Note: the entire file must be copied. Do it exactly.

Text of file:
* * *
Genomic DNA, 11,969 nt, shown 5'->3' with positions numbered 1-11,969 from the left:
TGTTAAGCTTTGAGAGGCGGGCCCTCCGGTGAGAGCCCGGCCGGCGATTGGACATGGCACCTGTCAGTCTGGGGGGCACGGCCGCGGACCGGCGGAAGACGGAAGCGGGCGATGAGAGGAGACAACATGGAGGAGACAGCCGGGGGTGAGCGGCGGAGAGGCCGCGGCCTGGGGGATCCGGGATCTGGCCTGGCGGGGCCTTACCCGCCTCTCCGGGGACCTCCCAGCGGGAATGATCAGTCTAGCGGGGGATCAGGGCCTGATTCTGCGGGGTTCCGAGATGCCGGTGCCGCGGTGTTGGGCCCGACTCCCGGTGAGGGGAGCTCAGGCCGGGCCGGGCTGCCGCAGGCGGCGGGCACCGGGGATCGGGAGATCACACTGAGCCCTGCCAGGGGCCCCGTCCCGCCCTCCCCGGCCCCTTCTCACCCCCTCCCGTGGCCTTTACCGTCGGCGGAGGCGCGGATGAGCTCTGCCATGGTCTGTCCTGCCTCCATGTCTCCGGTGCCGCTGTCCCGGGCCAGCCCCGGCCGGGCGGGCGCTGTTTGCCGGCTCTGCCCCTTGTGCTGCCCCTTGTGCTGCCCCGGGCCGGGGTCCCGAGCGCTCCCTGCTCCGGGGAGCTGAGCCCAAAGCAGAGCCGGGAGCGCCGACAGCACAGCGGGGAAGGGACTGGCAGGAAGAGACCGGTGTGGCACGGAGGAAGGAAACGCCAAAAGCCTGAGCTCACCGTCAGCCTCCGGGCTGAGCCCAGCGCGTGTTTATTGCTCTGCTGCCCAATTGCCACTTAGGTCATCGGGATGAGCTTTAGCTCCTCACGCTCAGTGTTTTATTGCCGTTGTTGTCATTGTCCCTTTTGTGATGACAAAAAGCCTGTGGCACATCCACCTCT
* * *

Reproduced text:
Genomic DNA, 11,969 nt, shown 5'->3' with positions numbered 1-11,969 from the left:
TGTTAAGCTTTGAGAGGCGGGCCCTCCGGTGAGAGCCCGGCCGGCGATTGGACATGGCACCTGTCAGTCTGGGGGGCACGGCCGCGGACCGGCGGAAGACGGAAGCGGGCGATGAGAGGAGACAACATGGAGGAGACAGCCGGGGGTGAGCGGCGGAGAGGCCGCGGCCTGGGGGATCCGGGATCTGGCCTGGCGGGGCCTTACCCGCCTCTCCGGGGACCTCCCAGCGGGAATGATCAGTCTAGCGGGGGATCAGGGCCTGATTCTGCGGGGTTCCGAGATGCCGGTGCCGCGGTGTTGGGCCCGACTCCCGGTGAGGGGAGCTCAGGCCGGGCCGGGCTGCCGCAGGCGGCGGGCACCGGGGATCGGGAGATCACACTGAGCCCTGCCAGGGGCCCCGTCCCGCCCTCCCCGGCCCCTTCTCACCCCCTCCCGTGGCCTTTACCGTCGGCGGAGGCGCGGATGAGCTCTGCCATGGTCTGTCCTGCCTCCATGTCTCCGGTGCCGCTGTCCCGGGCCAGCCCCGGCCGGGCGGGCGCTGTTTGCCGGCTCTGCCCCTTGTGCTGCCCCTTGTGCTGCCCCGGGCCGGGGTCCCGAGCGCTCCCTGCTCCGGGGAGCTGAGCCCAAAGCAGAGCCGGGAGCGCCGACAGCACAGCGGGGAAGGGACTGGCAGGAAGAGACCGGTGTGGCACGGAGGAAGGAAACGCCAAAAGCCTGAGCTCACCGTCAGCCTCCGGGCTGAGCCCAGCGCGTGTTTATTGCTCTGCTGCCCAATTGCCACTTAGGTCATCGGGATGAGCTTTAGCTCCTCACGCTCAGTGTTTTATTGCCGTTGTTGTCATTGTCCCTTTTGTGATGACAAAAAGCCTGTGGCACATCCACCTCT